This week’s Things I’ve Learned are from actor Neal McDonough, who has come a long way since his debut film role as Dockworker #2 in Sam Raimi’s 1990 comic book adaptation Darkman.

After brief appearances on a bevy of television shows, including “Murphy Brown,” “NYPD Blue” and “Murder One,” McDonough landed a starring role in the Steven Spielberg-produced miniseries “Band of Brothers.” Spielberg liked the actor’s work on the project so much that he asked McDonough to act in his dystopian thriller, Minority Report. Since then McDonough has enjoyed more starring TV roles, in the Peabody Award-winning “Boomtown” and the Wizard of Oz reworking, “Tin Man,” as well as parts in The Guardian, Jeffrey Nachmanoff’s Traitor, “Desperate Housewives” and “Law and Order: Criminal Intent.” The relentless worker (McDonough has an astounding 99 acting credits on IMDb) then went on to a large supporting role in 2011’s Captain America: The First Avenger.

His most recent film, Red 2, is in theaters now. Before moving on to project 100, McDonough took some time to share a few of the Golden Rules he’s learned during his time in Hollywood.


1. A little nervousness is good, because that’s what gets you going.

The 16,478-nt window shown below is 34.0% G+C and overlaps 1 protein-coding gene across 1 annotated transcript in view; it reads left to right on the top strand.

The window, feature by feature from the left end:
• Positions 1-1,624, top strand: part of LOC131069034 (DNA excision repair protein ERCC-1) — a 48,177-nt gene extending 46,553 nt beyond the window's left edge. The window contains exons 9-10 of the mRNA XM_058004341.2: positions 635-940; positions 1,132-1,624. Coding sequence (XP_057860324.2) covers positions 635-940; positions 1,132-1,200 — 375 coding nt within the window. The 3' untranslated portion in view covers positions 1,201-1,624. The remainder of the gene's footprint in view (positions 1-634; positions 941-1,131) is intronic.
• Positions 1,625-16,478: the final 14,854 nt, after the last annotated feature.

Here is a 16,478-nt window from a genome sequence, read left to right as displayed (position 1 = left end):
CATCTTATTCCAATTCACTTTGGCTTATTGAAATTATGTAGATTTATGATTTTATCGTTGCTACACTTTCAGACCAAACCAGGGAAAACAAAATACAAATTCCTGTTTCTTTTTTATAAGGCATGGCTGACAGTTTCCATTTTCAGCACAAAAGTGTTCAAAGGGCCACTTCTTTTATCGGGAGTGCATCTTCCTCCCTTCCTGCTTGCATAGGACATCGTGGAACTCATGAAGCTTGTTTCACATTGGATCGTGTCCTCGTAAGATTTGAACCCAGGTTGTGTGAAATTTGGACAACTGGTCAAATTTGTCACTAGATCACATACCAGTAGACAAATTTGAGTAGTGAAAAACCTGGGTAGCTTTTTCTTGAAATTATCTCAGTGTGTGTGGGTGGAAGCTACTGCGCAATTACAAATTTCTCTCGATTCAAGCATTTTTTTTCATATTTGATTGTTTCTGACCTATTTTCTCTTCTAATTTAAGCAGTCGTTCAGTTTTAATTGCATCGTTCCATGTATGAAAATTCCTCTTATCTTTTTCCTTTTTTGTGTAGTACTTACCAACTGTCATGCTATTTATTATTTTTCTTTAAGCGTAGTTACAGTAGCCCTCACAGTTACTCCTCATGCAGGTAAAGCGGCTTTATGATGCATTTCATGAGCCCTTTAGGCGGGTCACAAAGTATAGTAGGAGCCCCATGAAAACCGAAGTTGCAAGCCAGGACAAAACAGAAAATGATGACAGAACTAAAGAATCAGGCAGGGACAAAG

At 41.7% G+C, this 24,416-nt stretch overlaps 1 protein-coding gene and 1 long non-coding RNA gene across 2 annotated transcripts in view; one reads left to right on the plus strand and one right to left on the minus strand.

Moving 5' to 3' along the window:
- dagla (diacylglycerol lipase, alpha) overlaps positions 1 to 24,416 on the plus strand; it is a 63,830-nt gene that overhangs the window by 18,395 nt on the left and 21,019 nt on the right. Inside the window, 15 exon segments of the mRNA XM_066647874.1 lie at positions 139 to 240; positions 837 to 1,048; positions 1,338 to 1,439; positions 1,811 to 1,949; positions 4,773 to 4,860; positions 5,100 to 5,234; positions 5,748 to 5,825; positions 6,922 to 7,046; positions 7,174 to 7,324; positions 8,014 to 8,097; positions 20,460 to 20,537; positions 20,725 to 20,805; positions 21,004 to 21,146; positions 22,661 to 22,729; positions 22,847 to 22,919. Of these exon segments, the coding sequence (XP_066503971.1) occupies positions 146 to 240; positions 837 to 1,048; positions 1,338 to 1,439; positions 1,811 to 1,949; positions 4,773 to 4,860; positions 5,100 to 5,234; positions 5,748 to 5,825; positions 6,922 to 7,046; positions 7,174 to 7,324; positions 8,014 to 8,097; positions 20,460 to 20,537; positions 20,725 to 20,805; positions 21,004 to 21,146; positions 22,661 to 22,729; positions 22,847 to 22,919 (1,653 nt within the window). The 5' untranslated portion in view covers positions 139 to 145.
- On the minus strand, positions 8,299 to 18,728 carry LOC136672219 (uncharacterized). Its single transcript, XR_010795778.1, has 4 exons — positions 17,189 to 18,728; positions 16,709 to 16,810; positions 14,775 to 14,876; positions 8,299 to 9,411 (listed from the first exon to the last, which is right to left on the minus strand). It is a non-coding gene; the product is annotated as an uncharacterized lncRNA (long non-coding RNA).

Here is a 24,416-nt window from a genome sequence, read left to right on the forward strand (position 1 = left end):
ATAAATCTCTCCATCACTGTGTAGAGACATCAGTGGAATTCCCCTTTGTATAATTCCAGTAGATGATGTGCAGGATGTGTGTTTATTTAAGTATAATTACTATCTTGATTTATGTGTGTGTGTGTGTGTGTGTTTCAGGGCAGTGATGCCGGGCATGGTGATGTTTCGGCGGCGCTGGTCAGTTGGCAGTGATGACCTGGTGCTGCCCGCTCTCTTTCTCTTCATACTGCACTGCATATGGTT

2. Just hang around the set, be quiet, don’t talk to anybody and just observe. That’s how you really learn to conduct yourself on the set.

3. For young directors, it’s really just to listen. For actors also, for everyone: Just listen.

4. For directors: You have to have your vision. You have to prepare.

5. If you’re prepared, as an actor or director, if you’re truly prepared you’ll never be nervous, you’ll never screw up and you’ll always be great.

6. If you’re going to give me that job to do, I’m going to make sure I give you 100 percent of me and not cheat you out of anything. I don’t want to waste any of the producer’s money, either.

7. Have those lines memorized—memorize, memorize, memorize, memorize.

8. You have to be malleable. You have to be like a piece of clay. But that piece of clay better be ready.

9. Steven Spielberg told me: “I just want you to do one thing for me… On every take I just want you to be great.”

10. The other lesson Steven said is, “Every good actor is no further than 50 feet from the camera, even in-between rehearsals, between takes.” If you’re hovering around the camera, standing around the video village area, no further than 50 feet, if they need you, boom, you’re right there. They don’t have to call to get you out of your trailer. If you’re always right there, that’s a great actor. You learn so much because you see how they do a certain lighting, you see how other actors act. For young actors, the more you can stand around or sit there—even when you’re not shooting—just sit there on the set and shut up for three hours, you’ll learn more in one day than you’ll ever learn in film school.


Don’t forget to visit us next week for more movie knowledge! Previous Things I’ve Learned have shared the expertise of Danny Boyle, Steve Buscemi, Jim Jarmusch, Zack Snyder, Gus Van Sant, Neil Jordan, John Waters, Eli Roth, Kevin Smith, and Randall Emmett.

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